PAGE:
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It’s A Question Of Balance ® radio show balances the intellectual with the creative, exploring whether we have more in common than divides us through thought-provoking conversations – out and about with people on the street on different topics, and in the studio with inspiring guests from the arts. Balance is not a compromise. Balance is truth distilled from many places creating cohesive understanding.
Topic: Out And About – Conversations with People on the Street about Questions That Matter: Women in Power – What Do We Fear?
There have been only 46 women senators in the whole history of US government since 1789. Women have been running for president for close to 150 years and we still haven’t had a female president. Do you think about the lack of women in positions of power – in government and throughout society? Is it something that concerns you?
Not all men fear women in positions of power but patently the fear is out there and has held women back. It seems worth exploring what this fear could be about. Paul B Farrell writing for Marketwatch states “Gender research in behavioral economics, neuroscience and brain psychology confirm that women do think, feel, see differently, they value the economy and the world differently, it’s a huge difference. Psychologically, women naturally think long term, see into the future. The male brain is programmed to think short-term.” Men and women are different. Is it possible men fear that women in power will only represent the needs of women? (Maybe because that is largely what men have done all the centuries they’ve been in power?)
Elie Mystal writing for Above The Law has come up (somewhat tongue in cheek) with the three most obvious reasons why men should fear women in charge.1. Performance Review Would Take 15 Hours And Peer Into Your Soul, 2. You Won’t Even Know Where To Look, and 3. Staffing Decisions Based On Cooperation Instead Of Conflict. Is increased emotional engagement something men fear if women are in charge? Do men feel more comfortable when they control the sexual dynamics and can eliminate them in certain situations where they deem them distracting by excluding women or keeping them subordinate? Do men feel more comfortable competing in the work place and therefore fear the possibly more collaborative style of a woman leader? What do you think?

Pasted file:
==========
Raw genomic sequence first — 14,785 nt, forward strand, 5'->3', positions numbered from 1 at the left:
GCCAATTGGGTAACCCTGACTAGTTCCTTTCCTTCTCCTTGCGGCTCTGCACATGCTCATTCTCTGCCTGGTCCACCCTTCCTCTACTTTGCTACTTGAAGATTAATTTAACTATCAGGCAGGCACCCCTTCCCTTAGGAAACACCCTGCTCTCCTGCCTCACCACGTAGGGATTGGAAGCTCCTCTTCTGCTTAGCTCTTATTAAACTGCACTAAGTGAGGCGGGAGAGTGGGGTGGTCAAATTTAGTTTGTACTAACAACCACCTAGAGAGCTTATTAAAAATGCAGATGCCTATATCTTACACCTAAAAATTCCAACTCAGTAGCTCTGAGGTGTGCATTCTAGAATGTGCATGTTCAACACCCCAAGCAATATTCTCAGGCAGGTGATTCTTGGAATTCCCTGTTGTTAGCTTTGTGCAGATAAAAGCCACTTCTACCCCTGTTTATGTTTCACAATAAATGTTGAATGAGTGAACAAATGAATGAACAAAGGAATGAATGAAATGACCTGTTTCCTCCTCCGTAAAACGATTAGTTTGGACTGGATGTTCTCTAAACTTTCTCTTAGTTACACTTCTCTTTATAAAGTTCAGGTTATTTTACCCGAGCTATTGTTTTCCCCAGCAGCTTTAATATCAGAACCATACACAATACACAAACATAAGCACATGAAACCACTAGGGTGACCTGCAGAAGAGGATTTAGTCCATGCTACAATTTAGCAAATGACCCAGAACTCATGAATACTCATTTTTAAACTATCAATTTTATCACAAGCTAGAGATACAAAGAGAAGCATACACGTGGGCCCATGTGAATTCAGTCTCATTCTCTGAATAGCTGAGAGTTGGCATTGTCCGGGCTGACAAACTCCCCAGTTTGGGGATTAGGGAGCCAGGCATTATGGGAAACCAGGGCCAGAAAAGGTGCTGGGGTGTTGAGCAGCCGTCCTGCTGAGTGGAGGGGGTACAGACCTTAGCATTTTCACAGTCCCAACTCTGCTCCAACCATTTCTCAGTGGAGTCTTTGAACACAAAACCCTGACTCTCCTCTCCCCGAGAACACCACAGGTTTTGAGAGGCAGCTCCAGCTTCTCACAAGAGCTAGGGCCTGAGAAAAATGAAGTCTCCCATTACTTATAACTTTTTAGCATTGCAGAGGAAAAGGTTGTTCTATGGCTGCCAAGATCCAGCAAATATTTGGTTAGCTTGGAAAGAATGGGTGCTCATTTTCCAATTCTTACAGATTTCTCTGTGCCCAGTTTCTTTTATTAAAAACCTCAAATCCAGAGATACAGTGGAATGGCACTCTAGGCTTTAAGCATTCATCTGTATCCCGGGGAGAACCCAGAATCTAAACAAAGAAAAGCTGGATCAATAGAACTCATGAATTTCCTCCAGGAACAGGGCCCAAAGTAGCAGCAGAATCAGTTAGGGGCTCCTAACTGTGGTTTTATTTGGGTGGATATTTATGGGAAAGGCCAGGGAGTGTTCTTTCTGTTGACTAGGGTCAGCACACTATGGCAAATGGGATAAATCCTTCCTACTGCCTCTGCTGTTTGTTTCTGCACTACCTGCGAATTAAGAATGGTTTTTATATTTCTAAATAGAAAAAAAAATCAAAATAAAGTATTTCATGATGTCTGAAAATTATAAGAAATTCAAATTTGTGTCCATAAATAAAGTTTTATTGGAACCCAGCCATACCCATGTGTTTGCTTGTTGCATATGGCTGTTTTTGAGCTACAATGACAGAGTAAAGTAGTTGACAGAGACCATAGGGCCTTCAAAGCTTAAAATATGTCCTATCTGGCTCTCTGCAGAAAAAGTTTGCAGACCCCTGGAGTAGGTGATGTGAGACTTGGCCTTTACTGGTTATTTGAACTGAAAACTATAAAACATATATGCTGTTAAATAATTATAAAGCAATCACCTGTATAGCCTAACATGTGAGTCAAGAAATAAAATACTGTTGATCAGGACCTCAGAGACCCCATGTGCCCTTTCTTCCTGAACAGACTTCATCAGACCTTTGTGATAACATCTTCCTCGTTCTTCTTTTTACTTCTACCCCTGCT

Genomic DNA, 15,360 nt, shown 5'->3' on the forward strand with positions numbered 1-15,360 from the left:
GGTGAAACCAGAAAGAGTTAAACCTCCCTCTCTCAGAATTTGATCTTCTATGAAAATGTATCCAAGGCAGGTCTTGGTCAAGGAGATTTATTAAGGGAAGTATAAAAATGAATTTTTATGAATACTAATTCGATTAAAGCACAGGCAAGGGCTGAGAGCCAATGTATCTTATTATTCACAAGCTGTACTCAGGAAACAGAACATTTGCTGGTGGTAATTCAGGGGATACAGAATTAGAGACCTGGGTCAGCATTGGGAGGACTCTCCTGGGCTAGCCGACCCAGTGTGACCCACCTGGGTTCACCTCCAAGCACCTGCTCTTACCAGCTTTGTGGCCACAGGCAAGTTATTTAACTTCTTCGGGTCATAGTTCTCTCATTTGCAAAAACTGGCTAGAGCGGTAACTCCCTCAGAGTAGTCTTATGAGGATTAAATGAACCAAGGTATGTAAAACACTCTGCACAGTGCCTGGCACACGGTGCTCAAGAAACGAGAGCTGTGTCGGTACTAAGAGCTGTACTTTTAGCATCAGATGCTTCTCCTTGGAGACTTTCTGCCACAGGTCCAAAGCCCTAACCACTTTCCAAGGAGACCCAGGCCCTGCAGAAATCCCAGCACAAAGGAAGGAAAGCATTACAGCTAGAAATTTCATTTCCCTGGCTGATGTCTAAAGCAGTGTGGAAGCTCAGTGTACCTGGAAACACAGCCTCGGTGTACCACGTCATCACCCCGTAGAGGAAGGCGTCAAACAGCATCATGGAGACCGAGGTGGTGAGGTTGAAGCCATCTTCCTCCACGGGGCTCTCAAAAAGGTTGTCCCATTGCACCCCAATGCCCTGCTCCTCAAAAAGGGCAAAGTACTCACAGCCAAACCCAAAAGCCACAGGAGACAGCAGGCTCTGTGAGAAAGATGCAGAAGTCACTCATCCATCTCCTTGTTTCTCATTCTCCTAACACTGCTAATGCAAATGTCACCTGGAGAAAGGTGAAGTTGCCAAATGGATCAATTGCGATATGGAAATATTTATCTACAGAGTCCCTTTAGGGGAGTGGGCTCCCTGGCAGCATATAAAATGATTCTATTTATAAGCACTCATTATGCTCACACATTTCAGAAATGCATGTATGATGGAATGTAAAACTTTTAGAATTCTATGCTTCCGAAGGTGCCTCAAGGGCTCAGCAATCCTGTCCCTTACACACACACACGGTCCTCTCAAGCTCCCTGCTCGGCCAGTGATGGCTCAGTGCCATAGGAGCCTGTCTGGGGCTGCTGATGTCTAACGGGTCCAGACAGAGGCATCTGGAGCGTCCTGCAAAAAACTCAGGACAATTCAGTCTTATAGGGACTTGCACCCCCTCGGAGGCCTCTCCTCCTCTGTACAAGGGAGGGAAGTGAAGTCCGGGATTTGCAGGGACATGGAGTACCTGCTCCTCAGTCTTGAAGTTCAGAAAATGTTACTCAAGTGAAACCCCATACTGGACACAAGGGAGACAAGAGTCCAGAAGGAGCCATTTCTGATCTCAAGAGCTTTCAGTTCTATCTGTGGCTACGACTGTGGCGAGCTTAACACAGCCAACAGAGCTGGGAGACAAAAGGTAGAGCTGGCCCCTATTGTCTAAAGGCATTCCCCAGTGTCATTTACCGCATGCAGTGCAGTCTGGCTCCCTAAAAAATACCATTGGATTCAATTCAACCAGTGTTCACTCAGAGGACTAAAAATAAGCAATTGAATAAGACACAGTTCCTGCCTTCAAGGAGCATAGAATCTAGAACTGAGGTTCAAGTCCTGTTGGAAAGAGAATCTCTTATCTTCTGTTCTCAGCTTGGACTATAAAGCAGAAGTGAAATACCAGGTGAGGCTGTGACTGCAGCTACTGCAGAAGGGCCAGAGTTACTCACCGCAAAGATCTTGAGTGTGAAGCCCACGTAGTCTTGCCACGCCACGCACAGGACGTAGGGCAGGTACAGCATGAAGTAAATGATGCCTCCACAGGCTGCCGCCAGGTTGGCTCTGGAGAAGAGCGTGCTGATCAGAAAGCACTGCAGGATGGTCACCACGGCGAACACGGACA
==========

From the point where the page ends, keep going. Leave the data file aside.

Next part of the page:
In Out And About we consider topics with local relevance and global significance. The idea is to get us thinking about the questions that affect us all – to stimulate new thinking, or clarify what we already feel. To hear how other people’s opinions may differ from or be similar to our own.
Arts Interview: In-Depth Conversation with Tess Morris
This week as my special guest from the arts I’m pleased to be interviewing Tess Morris, screenwriter of the wonderful 2015 romantic comedy film Man Up, starring Simon Pegg and Lake Bell. Born and raised in Wandsworth, London, Tess studied a TV and Film degree at York University. In 1997, while still attending university, Tess wrote the short film Beer Goggles, which was directed by award-winning Scottish director David Mckenzie. Beer Goggles won the Lloyds Bank/Channel Four Film Challenge and was shown on the Channel 4 network in Britain. After university, Morris became a journalist for teen news publishers where she regularly interviewed the cast of Hollyoaks, a popular British soap opera. Tess became a writer for Hollyoaks, writing 18 episodes over two years and becoming known for her comedic scripts. She also wrote for the primetime UK sitcom My Family and worked as script reader for the British Film Institute and Film4, while continuing to work on her own original scripts.
In 2008, Tess was chosen for the BFI/Skillset Think Shoot Distribute Scheme for emerging talent in the British Film Industry. Her first feature film screenplay, the romantic comedy Man Up, made the 2011 Brit List, was picked up by Big Talk Pictures, co-produced by Studio Canal and BBC Films and released in 2015, directed by Ben Palmer and starring the fabulous Simon Pegg and Lake Bell. Tess has worked extensively as a script editor with ‘Seinfield’ writer Tom Leopold, and she also lectures on comedy and screenwriting for the Arvon Foundation and Royal Holloway University, London. In 2015 Tess was honoured as one of BAFTA’s select Breakthrough Brits, an initiative which supports upcoming British creative talent. Tess is currently writing an original screenplay called Secret Santa for Big Talk/Studio Canal and Textbook Behaviour for Big Talk/BBC Films. She is also doing a rewrite on a feature for Sony and is currently living in Los Angeles.
For Tess Morris’s management company visit JT Management
“It’s A Question of Balance ® so rare among radio talk shows, lets its subjects breathe. With her discursive style and pleasingly eccentric range of curiosity, host Ruth Copland each week treats her listeners to two hours of Whole Brain Radio.”
Hampton Sides – Internationally bestselling author, award-winning journalist, and historian